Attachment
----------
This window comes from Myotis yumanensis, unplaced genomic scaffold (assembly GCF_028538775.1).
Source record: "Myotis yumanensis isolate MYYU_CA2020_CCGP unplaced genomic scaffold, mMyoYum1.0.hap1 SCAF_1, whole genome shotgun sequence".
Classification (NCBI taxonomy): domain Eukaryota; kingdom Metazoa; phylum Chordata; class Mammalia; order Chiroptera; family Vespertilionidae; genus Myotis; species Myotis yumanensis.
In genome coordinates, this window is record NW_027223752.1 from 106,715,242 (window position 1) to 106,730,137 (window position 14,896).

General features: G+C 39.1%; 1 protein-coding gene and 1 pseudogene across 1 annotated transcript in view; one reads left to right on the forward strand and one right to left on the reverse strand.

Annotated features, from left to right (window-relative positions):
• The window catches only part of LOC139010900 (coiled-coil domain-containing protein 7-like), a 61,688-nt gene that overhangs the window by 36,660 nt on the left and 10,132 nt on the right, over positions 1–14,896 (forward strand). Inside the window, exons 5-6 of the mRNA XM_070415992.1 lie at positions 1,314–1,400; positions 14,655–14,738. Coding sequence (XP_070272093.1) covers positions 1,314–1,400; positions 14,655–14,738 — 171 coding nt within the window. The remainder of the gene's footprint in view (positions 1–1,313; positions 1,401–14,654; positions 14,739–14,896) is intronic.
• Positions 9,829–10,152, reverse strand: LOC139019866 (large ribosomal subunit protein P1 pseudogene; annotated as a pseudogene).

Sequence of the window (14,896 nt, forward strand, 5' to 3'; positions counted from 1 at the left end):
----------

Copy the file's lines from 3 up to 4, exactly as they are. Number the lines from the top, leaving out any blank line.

Classification (NCBI taxonomy): domain Eukaryota; kingdom Metazoa; phylum Chordata; class Mammalia; order Chiroptera; family Vespertilionidae; genus Myotis; species Myotis yumanensis.
In genome coordinates, this window is record NW_027223752.1 from 106,715,242 (window position 1) to 106,730,137 (window position 14,896).